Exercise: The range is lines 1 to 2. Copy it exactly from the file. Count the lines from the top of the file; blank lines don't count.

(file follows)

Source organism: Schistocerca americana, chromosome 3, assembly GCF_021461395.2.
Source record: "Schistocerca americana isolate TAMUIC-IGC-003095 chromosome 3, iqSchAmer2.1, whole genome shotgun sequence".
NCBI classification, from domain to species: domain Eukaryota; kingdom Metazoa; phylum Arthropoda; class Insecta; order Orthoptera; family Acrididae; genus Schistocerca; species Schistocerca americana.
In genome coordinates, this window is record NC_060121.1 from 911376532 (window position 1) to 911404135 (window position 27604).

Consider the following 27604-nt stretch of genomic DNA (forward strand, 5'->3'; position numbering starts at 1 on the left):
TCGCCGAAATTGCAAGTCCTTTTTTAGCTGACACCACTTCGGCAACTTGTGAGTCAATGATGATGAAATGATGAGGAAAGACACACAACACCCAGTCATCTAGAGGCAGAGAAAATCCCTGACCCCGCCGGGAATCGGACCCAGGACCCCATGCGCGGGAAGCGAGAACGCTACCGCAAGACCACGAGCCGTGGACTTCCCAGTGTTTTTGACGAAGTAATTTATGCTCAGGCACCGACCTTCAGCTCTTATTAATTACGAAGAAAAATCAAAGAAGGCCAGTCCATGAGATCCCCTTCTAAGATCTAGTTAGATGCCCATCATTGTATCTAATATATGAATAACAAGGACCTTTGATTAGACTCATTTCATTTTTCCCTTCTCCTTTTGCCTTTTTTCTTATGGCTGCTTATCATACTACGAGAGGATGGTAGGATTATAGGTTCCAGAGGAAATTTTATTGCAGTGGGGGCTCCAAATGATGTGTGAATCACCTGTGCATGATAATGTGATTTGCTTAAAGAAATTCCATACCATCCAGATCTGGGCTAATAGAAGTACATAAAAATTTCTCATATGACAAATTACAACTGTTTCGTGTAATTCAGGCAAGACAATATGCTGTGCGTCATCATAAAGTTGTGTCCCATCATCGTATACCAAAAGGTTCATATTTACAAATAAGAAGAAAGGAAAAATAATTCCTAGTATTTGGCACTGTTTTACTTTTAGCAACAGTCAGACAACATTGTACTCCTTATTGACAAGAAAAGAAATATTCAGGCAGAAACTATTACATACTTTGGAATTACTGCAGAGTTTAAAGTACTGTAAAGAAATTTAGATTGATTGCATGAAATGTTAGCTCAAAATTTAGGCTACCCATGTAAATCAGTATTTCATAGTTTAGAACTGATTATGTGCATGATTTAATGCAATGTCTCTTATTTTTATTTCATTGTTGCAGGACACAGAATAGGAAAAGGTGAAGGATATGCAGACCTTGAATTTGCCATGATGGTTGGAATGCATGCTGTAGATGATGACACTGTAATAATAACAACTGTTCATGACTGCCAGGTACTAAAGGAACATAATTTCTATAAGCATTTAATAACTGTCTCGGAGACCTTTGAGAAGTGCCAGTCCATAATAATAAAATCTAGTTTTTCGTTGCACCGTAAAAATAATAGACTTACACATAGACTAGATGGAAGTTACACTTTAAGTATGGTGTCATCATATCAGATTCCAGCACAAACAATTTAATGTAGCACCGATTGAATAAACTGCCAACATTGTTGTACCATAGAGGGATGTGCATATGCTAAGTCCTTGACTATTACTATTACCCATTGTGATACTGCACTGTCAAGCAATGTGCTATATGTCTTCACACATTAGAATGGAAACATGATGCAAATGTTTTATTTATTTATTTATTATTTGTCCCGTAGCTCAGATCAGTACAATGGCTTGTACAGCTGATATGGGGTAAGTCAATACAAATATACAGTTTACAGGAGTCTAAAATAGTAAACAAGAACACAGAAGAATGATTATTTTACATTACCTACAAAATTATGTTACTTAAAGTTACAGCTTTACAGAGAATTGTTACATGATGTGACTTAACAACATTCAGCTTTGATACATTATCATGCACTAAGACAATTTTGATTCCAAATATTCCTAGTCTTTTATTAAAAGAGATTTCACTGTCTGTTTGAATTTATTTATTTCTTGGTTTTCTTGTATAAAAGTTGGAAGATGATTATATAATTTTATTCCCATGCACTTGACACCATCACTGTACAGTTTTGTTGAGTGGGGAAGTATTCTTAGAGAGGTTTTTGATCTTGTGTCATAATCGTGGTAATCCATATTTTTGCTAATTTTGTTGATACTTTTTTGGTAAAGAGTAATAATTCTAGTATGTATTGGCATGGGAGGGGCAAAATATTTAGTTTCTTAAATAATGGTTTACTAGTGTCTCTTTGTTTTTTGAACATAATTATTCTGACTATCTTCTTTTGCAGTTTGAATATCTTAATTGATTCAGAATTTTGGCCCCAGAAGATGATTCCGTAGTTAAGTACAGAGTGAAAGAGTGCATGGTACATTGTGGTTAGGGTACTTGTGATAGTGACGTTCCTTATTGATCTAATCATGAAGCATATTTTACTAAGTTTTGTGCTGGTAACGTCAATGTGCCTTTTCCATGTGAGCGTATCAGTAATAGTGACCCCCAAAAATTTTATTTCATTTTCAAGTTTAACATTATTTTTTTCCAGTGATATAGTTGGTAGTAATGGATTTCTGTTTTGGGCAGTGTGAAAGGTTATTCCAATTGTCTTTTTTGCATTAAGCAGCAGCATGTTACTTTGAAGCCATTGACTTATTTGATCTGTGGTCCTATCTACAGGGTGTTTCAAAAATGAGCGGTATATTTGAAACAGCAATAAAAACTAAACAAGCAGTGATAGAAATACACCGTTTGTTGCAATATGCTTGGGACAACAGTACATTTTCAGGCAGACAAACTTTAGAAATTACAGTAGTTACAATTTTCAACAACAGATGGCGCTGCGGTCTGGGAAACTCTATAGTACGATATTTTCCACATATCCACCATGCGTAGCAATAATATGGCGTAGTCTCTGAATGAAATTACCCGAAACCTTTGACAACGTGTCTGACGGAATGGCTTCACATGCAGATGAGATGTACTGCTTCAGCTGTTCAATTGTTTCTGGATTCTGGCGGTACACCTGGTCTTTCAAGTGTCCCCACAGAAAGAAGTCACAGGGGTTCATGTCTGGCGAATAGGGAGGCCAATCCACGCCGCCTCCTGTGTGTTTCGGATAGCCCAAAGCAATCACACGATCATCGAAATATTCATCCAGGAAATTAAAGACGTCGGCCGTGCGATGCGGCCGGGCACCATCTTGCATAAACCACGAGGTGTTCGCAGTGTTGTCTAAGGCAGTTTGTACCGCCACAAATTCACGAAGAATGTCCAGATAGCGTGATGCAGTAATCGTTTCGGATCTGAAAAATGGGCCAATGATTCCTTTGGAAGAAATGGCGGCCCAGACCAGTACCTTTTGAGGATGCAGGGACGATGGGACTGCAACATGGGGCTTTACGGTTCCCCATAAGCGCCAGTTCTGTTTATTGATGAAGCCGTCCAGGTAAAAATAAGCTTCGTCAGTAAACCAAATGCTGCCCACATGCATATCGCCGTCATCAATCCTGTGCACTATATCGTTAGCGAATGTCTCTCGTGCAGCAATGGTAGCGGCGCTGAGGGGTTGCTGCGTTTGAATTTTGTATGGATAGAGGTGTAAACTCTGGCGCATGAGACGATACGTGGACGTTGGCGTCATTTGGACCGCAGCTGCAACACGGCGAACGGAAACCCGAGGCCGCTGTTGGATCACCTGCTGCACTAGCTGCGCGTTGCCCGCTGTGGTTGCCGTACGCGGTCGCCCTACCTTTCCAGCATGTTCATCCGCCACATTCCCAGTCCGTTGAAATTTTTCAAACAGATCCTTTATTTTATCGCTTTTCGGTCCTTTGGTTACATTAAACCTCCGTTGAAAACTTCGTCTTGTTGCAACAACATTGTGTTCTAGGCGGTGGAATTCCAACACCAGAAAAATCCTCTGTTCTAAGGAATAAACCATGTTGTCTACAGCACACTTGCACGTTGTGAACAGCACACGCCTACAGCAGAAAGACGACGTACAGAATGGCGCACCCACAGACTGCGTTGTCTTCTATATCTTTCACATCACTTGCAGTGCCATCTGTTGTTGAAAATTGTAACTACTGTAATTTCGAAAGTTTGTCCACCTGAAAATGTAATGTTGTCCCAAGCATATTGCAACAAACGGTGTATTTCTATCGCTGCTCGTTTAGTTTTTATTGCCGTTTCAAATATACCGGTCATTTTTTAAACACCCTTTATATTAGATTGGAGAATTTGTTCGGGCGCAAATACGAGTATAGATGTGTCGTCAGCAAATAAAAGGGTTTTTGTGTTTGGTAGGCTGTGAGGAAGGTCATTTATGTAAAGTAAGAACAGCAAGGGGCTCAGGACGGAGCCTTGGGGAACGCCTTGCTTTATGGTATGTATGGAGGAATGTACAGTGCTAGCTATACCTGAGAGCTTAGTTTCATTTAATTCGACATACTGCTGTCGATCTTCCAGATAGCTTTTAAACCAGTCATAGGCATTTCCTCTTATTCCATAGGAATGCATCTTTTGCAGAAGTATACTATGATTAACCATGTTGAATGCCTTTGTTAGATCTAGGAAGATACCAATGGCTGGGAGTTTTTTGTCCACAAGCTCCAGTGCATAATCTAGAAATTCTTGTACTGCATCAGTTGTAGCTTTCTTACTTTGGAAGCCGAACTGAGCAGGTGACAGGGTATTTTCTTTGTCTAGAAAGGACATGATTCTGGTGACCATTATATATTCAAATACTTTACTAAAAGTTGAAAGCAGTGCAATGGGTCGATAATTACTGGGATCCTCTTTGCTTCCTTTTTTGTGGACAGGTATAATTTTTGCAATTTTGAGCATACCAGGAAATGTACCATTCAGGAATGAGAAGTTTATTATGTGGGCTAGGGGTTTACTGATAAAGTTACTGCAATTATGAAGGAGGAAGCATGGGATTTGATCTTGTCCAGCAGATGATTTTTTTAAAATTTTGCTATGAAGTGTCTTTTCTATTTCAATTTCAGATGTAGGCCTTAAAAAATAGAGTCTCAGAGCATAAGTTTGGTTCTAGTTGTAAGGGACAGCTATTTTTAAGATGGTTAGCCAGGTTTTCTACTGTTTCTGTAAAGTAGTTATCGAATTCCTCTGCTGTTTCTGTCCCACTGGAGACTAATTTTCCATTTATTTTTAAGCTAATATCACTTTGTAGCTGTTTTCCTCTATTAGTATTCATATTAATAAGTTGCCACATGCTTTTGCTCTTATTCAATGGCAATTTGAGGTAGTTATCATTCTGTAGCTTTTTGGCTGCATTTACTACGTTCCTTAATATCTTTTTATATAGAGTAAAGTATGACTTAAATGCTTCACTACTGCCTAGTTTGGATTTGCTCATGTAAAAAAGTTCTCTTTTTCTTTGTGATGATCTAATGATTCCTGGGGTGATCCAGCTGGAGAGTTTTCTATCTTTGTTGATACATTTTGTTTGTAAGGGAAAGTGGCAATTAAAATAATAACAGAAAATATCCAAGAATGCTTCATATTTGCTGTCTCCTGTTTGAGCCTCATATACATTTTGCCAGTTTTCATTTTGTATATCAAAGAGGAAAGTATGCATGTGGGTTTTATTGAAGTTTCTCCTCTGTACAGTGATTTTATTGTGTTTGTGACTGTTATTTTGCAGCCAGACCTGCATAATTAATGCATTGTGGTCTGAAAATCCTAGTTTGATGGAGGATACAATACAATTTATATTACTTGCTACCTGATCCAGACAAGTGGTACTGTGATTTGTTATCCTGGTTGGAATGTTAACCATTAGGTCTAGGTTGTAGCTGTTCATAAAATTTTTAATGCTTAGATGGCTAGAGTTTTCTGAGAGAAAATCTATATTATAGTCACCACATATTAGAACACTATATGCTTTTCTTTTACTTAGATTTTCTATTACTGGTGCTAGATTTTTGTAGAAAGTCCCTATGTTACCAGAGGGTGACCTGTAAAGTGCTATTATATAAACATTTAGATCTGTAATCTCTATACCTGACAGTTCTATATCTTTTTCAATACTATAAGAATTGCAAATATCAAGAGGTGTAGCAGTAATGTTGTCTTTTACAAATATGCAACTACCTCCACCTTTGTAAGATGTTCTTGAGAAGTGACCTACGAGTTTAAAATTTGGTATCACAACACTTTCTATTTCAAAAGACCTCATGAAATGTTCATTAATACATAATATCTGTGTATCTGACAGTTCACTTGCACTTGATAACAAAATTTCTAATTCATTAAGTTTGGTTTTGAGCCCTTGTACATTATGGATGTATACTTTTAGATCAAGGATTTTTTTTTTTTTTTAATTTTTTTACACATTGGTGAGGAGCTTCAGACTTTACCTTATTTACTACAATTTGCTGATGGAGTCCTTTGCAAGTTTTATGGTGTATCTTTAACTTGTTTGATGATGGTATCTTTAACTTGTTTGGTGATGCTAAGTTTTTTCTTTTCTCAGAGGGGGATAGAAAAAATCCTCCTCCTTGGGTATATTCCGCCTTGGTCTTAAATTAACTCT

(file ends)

Source organism: Schistocerca americana, chromosome 3, assembly GCF_021461395.2.
Source record: "Schistocerca americana isolate TAMUIC-IGC-003095 chromosome 3, iqSchAmer2.1, whole genome shotgun sequence".